computer safeguards for securing the system and protecting its data must allow authorized access while denying access by unauthorized users.

  • Which diseases will be monitored?

The epidemiological pattern in Iran is undergoing a transition from infectious diseases to chronic diseases. Iran faces an increasing burden of chronic diseases mainly due to changing lifestyle behaviors. Thus, chronic diseases are now the greatest health problems in Iran. Indeed, there is a sense of urgency in the need to enhance the capacity for surveillance of chronic diseases (or non-communicable diseases) in Iran. However we think that a surveillance system can and should monitor communicable and non-communicable diseases, pollution, and road traffic accidents. Road accident is emerging as one of the major killers.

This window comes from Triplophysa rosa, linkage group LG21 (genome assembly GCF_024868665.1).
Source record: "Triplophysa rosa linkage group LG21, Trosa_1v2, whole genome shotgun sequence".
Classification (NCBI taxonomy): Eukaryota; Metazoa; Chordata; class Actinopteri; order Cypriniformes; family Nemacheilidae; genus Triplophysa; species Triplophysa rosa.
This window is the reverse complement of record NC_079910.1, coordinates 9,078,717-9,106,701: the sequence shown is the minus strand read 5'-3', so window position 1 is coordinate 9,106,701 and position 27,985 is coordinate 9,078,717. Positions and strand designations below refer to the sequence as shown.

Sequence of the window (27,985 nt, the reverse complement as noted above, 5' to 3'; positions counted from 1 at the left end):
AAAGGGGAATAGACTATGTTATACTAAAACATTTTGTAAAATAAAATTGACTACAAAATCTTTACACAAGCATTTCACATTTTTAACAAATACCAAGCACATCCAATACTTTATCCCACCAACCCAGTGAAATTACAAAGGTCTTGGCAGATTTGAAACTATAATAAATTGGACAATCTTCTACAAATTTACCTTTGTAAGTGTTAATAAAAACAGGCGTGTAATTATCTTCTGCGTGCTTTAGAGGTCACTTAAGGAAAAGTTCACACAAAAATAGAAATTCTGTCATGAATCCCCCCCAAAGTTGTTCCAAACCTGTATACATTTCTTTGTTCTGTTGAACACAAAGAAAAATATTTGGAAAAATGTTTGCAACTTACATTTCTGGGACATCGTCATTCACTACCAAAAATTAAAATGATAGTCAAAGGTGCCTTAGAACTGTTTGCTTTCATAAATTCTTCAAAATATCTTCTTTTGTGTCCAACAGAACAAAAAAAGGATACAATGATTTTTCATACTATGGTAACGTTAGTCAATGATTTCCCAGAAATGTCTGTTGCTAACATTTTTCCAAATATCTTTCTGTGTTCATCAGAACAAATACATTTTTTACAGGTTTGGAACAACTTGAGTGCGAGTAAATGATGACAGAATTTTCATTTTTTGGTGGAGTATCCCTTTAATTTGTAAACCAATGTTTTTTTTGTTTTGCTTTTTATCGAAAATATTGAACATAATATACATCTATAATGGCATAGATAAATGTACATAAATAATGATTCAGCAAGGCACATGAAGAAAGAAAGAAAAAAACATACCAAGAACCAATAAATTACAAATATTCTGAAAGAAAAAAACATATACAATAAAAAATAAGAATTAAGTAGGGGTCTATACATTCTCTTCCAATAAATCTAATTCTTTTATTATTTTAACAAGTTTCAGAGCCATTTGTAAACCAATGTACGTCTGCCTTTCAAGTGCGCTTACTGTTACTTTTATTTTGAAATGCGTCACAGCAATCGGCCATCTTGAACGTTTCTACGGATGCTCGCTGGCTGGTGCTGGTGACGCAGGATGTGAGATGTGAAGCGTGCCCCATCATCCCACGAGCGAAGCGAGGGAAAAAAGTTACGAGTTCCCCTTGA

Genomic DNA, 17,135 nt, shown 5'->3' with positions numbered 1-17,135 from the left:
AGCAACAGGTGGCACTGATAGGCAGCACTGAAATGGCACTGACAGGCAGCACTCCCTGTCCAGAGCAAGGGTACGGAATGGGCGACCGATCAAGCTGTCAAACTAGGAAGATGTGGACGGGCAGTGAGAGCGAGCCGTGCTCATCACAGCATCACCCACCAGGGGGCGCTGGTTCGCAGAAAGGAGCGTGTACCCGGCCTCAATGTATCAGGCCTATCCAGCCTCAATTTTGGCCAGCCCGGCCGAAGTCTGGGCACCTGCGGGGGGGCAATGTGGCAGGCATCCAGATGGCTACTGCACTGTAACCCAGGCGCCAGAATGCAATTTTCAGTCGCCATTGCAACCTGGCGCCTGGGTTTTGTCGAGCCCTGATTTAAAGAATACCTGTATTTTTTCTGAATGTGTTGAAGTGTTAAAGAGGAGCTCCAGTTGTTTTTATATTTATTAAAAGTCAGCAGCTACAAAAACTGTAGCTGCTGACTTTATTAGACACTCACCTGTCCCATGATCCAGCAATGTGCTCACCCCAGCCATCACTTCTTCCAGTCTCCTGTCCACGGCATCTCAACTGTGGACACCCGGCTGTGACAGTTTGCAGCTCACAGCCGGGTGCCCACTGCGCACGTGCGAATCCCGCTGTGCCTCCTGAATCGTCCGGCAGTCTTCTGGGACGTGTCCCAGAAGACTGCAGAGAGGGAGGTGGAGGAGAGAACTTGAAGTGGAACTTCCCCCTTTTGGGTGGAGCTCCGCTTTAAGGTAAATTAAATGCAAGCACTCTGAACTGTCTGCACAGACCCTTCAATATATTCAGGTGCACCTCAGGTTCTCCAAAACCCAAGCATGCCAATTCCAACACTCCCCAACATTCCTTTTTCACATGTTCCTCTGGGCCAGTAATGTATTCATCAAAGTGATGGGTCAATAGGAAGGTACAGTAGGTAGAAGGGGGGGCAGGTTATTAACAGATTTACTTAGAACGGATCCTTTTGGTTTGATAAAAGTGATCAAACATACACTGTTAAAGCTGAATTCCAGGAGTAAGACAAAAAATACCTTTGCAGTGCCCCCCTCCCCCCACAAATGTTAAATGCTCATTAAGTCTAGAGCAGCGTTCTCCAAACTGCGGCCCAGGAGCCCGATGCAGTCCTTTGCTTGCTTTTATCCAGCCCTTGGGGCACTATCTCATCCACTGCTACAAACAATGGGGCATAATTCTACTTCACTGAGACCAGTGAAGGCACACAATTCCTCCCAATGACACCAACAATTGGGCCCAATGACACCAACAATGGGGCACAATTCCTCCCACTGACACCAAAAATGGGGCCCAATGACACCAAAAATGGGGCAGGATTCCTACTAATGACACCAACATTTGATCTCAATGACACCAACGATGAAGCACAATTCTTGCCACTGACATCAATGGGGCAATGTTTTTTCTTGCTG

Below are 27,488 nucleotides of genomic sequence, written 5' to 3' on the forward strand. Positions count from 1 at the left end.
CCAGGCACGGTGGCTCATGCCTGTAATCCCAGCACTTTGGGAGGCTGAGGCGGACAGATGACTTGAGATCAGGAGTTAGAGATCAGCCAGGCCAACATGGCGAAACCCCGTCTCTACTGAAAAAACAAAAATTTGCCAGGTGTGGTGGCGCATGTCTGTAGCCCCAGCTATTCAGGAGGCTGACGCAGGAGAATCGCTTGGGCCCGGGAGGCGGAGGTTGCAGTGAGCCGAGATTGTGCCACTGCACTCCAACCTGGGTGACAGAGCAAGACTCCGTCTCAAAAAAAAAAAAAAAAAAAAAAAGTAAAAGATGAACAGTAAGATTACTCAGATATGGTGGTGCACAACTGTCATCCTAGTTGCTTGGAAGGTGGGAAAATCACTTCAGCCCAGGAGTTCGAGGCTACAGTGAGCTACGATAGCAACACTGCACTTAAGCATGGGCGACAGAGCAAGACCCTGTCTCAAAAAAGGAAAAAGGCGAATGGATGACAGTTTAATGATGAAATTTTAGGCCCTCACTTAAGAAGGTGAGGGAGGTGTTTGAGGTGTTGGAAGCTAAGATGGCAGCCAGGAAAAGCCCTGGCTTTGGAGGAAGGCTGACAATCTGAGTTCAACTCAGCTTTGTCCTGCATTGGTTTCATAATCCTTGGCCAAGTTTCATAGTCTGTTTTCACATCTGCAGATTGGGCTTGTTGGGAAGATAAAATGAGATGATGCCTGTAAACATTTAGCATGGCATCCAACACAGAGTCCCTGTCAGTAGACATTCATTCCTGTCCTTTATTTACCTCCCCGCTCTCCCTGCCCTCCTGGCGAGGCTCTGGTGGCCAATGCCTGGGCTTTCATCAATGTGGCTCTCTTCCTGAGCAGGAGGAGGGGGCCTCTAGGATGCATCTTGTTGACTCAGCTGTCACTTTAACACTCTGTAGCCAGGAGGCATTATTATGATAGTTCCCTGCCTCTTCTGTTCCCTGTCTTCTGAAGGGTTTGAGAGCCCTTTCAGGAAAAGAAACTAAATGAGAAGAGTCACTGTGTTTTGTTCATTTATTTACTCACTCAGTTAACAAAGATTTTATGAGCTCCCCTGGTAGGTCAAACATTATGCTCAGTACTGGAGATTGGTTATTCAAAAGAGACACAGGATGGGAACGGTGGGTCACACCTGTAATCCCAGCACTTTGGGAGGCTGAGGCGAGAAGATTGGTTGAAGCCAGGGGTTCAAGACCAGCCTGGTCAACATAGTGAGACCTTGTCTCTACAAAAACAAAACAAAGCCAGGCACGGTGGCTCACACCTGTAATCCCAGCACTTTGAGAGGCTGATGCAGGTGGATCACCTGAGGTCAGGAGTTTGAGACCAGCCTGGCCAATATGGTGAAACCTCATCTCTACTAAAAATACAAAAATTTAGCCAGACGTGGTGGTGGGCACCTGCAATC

• To what extent will surveillance for food-borne/enteric diseases be integrated with other, pre-existing surveillance programs in Iran (e.g., those for cholera, TB, malaria, HIV/AIDS)? Is it a matter of "adding a few more diseases to the list" or creating a new, more vertically integrated system?

We are more interested in an integrated system in order to avoid the duplication of effort and lack of standardization that can arise from independent systems.

  • What laboratory resources will be available, how will isolates be collected and transported, what techniques will be employed to characterize them (e.g., salmonella serotyping, molecular subtyping, antibiotic susceptibility, sequencing), and how quickly will these laboratory data be available to epidemiologists?

Facilities for microbial culture, characterization, and genotyping by direct automated sequencing or pyro-sequencing, or antibiotic susceptibility testing (by either traditional disc-based methods or newer genotype-based methods and molecular sub-typing) are available.

If the techniques could be used efficiently, results could be available to epidemiologists within a few hours to days.



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